Our first half-day consisted of meandering our way down to the old town, Gamla Stan, from our centrally located hotel in ritzy Östermalm (all of Stockholm is expensive and prices were comparable across central neighborhoods, so why not have gorgeous old buildings around you?) to see the scene and have a drink and food. In Gamla Stan and beyond, the buildings are painted serene but upbeat colors, and everything is incredibly clean and well-maintained. It’s like a newer-looking Prague, but that’s not even a fair comparison.
Then dinner at The Flying Elk , which was delish, and then bed because we’re old and had stuff to do the next day. Which brings me to The Vasa Museum!
This is the Vasa, a less-than-seaworthy vessel that was built in Stockholm (ordered by the Swedish King Gustavus Adolphus, a fact I had to include because that name is everything) and launched into the harbor in 1628, only to sink after going a whole 1,300 meters out to “sea” aka still in Stockholm. Awkward. They salvaged it, in a complex and multi-step process, 333 years later. It now sits in its own custom-built museum, where curators cross their fingers that the wooden ship won’t immediately deteriorate.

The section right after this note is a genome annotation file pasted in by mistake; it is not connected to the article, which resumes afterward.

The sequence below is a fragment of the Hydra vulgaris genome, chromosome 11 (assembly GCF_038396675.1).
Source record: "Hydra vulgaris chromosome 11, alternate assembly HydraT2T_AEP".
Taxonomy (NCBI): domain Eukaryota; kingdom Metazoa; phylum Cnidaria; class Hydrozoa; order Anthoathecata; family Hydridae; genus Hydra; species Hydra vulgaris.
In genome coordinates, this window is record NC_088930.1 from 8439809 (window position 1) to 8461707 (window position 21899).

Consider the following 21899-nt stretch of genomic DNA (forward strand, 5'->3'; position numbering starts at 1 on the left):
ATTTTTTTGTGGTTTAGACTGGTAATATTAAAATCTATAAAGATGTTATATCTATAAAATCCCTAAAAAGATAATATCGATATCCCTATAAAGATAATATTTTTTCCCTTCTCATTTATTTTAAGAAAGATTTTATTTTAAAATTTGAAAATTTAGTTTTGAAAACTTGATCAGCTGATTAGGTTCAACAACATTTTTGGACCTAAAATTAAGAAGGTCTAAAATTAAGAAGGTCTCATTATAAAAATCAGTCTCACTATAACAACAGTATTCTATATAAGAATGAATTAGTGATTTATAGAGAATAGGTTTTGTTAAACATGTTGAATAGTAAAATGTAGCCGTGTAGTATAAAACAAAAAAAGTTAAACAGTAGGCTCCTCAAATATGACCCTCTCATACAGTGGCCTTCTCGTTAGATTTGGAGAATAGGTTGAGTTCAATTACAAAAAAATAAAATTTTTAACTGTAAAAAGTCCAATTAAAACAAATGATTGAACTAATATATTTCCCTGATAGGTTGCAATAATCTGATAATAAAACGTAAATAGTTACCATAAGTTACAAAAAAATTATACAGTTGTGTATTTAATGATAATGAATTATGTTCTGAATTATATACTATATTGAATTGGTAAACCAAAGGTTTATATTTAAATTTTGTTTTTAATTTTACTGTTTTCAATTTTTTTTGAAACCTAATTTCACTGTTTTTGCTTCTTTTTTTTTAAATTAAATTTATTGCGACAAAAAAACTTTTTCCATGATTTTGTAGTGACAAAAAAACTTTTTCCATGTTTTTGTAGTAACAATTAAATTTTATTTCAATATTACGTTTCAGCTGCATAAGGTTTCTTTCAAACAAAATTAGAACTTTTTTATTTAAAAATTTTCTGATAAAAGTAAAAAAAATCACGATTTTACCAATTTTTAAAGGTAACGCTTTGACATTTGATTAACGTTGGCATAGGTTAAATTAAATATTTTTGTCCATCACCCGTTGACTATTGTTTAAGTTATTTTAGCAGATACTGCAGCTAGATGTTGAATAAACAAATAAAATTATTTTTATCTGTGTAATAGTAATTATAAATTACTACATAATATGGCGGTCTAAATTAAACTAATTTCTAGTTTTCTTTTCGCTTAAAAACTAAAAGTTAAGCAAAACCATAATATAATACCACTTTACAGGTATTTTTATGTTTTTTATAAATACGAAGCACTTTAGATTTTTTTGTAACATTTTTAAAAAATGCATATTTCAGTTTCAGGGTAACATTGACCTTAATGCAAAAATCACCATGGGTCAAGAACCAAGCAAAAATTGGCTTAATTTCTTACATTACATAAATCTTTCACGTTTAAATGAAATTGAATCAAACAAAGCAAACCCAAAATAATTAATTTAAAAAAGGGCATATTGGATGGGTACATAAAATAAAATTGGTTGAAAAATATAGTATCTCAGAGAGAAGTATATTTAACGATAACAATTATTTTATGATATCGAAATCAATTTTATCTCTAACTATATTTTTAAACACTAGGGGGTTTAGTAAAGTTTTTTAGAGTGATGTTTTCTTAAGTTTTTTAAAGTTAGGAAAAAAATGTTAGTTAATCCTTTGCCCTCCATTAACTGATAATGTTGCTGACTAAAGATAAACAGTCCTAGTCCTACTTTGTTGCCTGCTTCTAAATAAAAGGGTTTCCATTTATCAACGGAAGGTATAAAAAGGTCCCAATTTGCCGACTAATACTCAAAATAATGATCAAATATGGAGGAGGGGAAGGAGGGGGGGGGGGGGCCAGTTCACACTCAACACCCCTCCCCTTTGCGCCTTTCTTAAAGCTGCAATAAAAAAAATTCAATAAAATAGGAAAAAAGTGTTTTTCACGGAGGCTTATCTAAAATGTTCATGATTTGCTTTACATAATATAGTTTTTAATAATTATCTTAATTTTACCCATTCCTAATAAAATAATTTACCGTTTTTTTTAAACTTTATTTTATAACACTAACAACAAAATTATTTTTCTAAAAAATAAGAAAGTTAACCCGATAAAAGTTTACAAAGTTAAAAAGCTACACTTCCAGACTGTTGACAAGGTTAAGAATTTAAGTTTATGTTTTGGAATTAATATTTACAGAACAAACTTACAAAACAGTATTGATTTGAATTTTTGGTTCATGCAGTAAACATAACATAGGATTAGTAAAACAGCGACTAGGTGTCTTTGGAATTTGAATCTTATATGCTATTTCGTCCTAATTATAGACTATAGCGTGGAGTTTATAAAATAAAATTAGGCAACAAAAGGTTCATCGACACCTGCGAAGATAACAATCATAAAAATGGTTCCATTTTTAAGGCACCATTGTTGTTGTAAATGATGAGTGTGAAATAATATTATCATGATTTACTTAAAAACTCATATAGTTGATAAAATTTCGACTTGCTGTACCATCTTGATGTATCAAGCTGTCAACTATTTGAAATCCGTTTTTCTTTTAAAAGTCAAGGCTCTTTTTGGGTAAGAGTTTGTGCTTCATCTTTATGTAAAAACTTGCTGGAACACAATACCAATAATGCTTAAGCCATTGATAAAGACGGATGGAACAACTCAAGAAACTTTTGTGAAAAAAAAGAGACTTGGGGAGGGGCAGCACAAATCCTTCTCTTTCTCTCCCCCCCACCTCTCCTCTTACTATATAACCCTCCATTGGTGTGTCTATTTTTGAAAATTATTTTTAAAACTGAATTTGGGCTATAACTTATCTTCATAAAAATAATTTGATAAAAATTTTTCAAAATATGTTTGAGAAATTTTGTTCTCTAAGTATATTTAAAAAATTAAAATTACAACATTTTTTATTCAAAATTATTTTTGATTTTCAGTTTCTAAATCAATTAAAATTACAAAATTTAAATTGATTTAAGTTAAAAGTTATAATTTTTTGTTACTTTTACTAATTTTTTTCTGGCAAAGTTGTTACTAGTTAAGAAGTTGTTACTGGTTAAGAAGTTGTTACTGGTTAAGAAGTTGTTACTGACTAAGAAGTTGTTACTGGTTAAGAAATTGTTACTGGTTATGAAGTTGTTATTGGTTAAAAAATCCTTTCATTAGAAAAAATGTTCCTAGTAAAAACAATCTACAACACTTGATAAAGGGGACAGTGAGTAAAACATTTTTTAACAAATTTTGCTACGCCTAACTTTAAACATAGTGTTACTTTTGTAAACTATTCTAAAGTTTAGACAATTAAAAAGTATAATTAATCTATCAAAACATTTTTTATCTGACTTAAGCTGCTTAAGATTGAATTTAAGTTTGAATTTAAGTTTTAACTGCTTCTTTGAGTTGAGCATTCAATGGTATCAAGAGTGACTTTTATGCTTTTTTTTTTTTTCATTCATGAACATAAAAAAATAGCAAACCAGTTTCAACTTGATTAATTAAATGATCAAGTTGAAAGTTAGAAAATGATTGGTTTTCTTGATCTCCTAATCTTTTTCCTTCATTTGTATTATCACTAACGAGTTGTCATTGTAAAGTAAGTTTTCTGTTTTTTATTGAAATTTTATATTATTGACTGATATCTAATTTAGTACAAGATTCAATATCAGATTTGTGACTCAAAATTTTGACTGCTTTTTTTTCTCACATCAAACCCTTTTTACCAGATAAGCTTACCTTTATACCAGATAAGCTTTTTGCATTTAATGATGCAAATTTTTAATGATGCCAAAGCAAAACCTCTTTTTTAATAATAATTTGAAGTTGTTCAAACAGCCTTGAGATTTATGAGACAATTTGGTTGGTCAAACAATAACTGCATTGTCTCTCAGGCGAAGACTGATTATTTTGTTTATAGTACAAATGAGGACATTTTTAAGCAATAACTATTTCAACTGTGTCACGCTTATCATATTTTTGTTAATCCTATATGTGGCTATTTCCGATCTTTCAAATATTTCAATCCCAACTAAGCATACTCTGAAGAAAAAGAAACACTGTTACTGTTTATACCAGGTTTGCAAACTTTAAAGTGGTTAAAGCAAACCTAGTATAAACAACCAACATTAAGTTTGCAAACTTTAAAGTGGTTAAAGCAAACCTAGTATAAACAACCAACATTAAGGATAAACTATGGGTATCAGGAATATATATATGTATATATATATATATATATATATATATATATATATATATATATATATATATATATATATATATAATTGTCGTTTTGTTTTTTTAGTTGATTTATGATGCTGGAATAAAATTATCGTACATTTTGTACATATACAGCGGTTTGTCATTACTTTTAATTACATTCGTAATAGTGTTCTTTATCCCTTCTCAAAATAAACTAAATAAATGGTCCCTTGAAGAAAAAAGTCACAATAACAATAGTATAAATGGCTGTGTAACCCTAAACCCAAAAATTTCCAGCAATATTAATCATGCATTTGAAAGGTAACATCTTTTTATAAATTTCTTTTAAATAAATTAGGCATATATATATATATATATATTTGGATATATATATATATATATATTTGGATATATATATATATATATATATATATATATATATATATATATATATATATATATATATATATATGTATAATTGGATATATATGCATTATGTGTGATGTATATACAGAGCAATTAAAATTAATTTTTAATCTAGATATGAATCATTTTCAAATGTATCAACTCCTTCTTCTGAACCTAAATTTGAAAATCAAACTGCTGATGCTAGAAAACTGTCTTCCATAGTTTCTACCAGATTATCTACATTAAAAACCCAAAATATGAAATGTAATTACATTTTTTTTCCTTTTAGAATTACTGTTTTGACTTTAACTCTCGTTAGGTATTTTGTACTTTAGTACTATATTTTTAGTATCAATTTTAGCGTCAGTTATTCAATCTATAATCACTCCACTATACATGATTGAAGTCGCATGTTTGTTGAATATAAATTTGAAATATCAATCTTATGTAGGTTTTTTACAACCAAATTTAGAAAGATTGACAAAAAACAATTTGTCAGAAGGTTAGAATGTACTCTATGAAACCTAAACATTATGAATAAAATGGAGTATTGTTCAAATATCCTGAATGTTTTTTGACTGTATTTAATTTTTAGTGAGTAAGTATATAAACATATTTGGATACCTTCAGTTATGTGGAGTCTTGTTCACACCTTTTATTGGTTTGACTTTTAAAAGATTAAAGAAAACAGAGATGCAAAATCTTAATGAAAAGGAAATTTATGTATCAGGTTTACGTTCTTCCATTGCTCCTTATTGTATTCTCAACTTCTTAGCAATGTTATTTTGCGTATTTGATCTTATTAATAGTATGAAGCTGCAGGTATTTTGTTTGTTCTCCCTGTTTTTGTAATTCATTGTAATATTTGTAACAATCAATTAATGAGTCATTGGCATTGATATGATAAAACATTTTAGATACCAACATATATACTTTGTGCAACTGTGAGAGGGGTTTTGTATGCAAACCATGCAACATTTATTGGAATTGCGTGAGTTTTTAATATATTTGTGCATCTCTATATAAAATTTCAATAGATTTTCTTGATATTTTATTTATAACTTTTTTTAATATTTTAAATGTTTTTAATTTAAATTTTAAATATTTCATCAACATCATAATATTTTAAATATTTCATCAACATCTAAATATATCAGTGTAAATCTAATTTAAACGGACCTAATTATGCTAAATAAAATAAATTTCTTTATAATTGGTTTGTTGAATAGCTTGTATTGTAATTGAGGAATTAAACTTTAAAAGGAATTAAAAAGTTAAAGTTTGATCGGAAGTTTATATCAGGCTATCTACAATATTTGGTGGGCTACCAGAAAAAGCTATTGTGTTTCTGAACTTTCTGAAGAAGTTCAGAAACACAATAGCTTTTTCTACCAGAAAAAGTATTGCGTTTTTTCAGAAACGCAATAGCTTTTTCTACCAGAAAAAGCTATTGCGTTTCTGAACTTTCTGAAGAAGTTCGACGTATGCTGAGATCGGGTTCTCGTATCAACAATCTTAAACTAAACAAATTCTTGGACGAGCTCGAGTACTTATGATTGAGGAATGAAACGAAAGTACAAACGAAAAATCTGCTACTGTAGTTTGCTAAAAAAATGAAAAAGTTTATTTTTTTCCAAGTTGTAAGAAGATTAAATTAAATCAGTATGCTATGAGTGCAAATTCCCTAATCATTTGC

Jokes aside, even though it sank because it was not properly weighted in its design, the Vasa is still a marvel to behold. The detail is remarkable; a lot of work went into this warship, which is the only surviving example of a 17th-century ship. Because she sank when she was newly built, and lay enveloped in Stockholm’s polluted waters, the bacteria that would normally eat away at wood weren’t able to survive.